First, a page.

Last Updated: Friday, 24 October 2014, 15:39 GMT

State of the World's Minorities 2008 - Tajikistan

Publisher Minority Rights Group International
Publication Date 11 March 2008
Cite as Minority Rights Group International, State of the World's Minorities 2008 - Tajikistan, 11 March 2008, available at: http://www.refworld.org/docid/48a7eae1c.html [accessed 26 October 2014]
DisclaimerThis is not a UNHCR publication. UNHCR is not responsible for, nor does it necessarily endorse, its content. Any views expressed are solely those of the author or publisher and do not necessarily reflect those of UNHCR, the United Nations or its Member States.

The situation of religious minorities is relatively better in Tajikistan than in some of its neighbouring countries. While religious groups must register, there are no reports of denial of registration of religious minorities, and Tajikistan permits the formation of political parties of a religious character, something no other country in the region permits. However Tajik lawmakers may be set to reverse this trend: a new draft religion law introduced in January 2006 and in the process of domestic review, was due to be sent to parliament in late 2007. The law on Freedom of Conscience, on Religious Associations and Other [Religious] Organizations would replace the current law on religion and add restrictions, such as increasing to 400 the number of petition signatures required to form a religious association; prohibiting religious education in private houses; prohibiting proselytizing; prohibiting religious associations from participating in political activities; and prohibiting political parties from having a religion-based ideology (which would effectively disallow the Islamic Renaissance Party of Tajikistan, a political party with two members in the lower house of the national parliament). In June 2007 representatives of 22 minority religious groups signed an open letter to the president and parliament expressing concern that the draft law would effectively outlaw minority religious groups in the country.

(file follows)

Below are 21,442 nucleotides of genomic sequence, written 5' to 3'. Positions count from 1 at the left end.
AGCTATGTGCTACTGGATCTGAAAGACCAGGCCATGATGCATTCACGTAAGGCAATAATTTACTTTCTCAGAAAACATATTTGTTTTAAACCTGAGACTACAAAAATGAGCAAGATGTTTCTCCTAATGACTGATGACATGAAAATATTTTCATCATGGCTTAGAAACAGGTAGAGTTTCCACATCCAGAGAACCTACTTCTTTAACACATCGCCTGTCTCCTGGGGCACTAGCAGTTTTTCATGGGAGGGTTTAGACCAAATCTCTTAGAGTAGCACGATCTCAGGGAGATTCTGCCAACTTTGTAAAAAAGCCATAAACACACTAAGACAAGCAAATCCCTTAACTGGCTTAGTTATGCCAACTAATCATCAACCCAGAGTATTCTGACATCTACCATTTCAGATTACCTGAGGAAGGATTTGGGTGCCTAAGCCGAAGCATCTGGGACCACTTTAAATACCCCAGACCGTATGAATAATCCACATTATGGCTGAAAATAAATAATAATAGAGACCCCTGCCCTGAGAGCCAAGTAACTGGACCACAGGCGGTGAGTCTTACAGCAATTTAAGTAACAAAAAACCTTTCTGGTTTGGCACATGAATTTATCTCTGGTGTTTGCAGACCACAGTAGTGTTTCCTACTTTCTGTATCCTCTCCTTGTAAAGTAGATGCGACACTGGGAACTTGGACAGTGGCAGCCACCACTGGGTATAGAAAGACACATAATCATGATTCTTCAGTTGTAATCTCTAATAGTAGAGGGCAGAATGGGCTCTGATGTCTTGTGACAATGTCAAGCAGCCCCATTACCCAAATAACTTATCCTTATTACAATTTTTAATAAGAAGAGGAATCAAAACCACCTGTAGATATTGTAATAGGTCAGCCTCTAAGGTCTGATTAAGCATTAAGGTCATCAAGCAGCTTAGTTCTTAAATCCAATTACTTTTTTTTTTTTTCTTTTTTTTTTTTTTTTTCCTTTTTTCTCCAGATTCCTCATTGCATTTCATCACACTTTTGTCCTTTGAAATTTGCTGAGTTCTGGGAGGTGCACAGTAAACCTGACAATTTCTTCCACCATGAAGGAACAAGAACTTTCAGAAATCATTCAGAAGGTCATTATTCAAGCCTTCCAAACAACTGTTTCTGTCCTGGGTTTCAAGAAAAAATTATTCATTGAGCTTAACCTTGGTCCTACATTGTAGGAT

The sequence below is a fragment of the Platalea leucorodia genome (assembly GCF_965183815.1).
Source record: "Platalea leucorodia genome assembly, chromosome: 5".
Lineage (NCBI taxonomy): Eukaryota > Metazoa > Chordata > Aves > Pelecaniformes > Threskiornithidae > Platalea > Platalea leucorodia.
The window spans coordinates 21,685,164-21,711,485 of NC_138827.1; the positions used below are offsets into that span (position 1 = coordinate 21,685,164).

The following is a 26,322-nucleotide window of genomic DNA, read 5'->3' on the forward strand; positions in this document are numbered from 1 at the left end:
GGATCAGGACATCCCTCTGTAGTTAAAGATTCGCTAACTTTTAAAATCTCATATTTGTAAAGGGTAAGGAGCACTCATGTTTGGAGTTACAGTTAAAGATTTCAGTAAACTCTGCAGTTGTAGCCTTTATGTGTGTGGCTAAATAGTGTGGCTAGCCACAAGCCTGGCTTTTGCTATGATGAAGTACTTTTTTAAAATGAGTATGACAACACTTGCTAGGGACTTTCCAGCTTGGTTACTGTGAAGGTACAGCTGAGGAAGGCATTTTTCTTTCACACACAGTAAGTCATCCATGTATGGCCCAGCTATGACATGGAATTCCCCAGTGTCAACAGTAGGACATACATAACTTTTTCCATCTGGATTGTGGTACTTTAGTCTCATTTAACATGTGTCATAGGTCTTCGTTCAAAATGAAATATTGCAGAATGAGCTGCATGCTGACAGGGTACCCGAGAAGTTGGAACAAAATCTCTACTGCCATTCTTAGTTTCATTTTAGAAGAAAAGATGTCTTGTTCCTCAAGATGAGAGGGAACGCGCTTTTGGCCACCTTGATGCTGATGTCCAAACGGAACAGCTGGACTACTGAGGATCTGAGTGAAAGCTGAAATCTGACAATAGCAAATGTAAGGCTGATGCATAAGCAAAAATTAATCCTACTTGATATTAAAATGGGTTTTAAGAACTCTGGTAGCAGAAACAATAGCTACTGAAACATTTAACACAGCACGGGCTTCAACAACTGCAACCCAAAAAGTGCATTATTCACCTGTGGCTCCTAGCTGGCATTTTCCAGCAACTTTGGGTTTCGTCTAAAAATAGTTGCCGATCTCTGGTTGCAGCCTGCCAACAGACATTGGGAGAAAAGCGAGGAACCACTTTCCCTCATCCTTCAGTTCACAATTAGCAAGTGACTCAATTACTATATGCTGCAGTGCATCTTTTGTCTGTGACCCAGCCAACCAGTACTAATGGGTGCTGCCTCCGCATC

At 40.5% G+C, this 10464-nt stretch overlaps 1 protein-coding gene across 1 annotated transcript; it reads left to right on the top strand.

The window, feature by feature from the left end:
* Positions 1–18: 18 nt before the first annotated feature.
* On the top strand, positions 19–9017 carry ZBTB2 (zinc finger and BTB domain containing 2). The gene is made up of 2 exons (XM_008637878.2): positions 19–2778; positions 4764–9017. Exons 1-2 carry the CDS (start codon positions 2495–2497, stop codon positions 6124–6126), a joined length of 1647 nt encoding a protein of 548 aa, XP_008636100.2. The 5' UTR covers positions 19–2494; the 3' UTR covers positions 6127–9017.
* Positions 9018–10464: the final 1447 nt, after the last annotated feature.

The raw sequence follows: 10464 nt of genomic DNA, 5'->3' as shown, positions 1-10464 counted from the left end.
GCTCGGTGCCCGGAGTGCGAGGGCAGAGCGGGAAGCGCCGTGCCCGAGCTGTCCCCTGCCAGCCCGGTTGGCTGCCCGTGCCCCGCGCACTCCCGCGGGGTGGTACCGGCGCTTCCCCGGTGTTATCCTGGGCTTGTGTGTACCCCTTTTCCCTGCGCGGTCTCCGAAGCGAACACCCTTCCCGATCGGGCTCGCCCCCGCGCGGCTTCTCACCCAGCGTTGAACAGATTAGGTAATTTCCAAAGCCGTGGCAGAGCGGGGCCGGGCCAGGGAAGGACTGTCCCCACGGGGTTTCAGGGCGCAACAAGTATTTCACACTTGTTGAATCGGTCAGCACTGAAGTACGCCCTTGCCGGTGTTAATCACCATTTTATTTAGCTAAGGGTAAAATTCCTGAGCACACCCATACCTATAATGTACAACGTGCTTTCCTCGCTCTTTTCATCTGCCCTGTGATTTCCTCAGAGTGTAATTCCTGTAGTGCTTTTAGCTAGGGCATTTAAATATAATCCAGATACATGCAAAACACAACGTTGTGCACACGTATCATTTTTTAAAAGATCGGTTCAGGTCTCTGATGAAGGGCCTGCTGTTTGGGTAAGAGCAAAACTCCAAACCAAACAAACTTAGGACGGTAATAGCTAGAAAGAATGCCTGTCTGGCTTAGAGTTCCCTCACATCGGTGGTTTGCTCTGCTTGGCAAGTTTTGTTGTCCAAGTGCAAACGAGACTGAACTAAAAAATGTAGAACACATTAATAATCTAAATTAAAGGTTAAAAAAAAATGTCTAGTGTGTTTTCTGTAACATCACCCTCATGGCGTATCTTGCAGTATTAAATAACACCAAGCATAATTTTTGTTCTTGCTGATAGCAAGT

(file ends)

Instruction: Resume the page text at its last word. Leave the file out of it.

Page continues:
There is on the part of the government of Tajikistan, and the population at large, a significant fear of Islamic fundamentalism and this has led the former to ban one group, Hizb ut-Tahrir, though most outside observers describe it as a non-violent organization. Most of its activists who have been imprisoned since 2000 are members of the Uzbek minority.

There were reports in 2007 that the government had begun a 'transmigration' programme to bring Tajiks into strategic areas traditionally inhabited by members of the Uzbek minority. Tajik authorities started resettling some 1,000 Tajik families in November 2006 to a western region mainly populated by Uzbeks. Observers and members of the Uzbek minority claim that central authorities are trying to dilute the Uzbek percentage in a key industrial area. This raises issues of discrimination in relation to land rights and usage, among others.

The lack of educational materials in Uzbek, the increasing obstacles to Uzbek-medium education and even moves by authorities to convert schools which use Uzbek as medium of instruction into Tajik-medium schools continue to be issues that concern this minority, as does their near total exclusion from the higher echelons of political life and public administration. There is no provision for the use of Uzbek or other minority languages between state authorities and the public. All these raise issues of exclusion and discrimination against this minority.

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